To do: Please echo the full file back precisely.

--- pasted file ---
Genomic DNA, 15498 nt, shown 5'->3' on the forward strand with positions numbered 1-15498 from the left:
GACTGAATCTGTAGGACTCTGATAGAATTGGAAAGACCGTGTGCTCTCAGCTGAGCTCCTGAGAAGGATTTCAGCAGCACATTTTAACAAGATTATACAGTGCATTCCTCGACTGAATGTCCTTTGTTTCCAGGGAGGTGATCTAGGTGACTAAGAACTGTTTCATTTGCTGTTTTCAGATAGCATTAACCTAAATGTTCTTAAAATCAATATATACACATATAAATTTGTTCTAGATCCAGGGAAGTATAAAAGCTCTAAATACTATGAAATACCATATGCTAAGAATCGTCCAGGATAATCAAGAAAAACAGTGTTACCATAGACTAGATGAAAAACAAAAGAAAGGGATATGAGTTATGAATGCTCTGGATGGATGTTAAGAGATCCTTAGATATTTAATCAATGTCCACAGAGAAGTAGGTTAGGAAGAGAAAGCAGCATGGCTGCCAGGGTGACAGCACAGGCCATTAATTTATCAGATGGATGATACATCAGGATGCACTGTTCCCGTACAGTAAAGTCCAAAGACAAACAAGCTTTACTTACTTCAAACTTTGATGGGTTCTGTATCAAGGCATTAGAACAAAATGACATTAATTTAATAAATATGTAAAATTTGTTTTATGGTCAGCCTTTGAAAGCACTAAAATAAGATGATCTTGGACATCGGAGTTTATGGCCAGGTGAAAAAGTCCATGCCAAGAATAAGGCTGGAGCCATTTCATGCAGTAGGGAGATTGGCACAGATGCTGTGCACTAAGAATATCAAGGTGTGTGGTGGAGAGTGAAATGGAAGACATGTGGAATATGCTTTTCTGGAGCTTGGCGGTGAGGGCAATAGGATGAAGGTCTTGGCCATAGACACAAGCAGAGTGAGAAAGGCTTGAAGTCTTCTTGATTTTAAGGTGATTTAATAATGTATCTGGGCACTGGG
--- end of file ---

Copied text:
Genomic DNA, 15498 nt, shown 5'->3' on the forward strand with positions numbered 1-15498 from the left:
GACTGAATCTGTAGGACTCTGATAGAATTGGAAAGACCGTGTGCTCTCAGCTGAGCTCCTGAGAAGGATTTCAGCAGCACATTTTAACAAGATTATACAGTGCATTCCTCGACTGAATGTCCTTTGTTTCCAGGGAGGTGATCTAGGTGACTAAGAACTGTTTCATTTGCTGTTTTCAGATAGCATTAACCTAAATGTTCTTAAAATCAATATATACACATATAAATTTGTTCTAGATCCAGGGAAGTATAAAAGCTCTAAATACTATGAAATACCATATGCTAAGAATCGTCCAGGATAATCAAGAAAAACAGTGTTACCATAGACTAGATGAAAAACAAAAGAAAGGGATATGAGTTATGAATGCTCTGGATGGATGTTAAGAGATCCTTAGATATTTAATCAATGTCCACAGAGAAGTAGGTTAGGAAGAGAAAGCAGCATGGCTGCCAGGGTGACAGCACAGGCCATTAATTTATCAGATGGATGATACATCAGGATGCACTGTTCCCGTACAGTAAAGTCCAAAGACAAACAAGCTTTACTTACTTCAAACTTTGATGGGTTCTGTATCAAGGCATTAGAACAAAATGACATTAATTTAATAAATATGTAAAATTTGTTTTATGGTCAGCCTTTGAAAGCACTAAAATAAGATGATCTTGGACATCGGAGTTTATGGCCAGGTGAAAAAGTCCATGCCAAGAATAAGGCTGGAGCCATTTCATGCAGTAGGGAGATTGGCACAGATGCTGTGCACTAAGAATATCAAGGTGTGTGGTGGAGAGTGAAATGGAAGACATGTGGAATATGCTTTTCTGGAGCTTGGCGGTGAGGGCAATAGGATGAAGGTCTTGGCCATAGACACAAGCAGAGTGAGAAAGGCTTGAAGTCTTCTTGATTTTAAGGTGATTTAATAATGTATCTGGGCACTGGG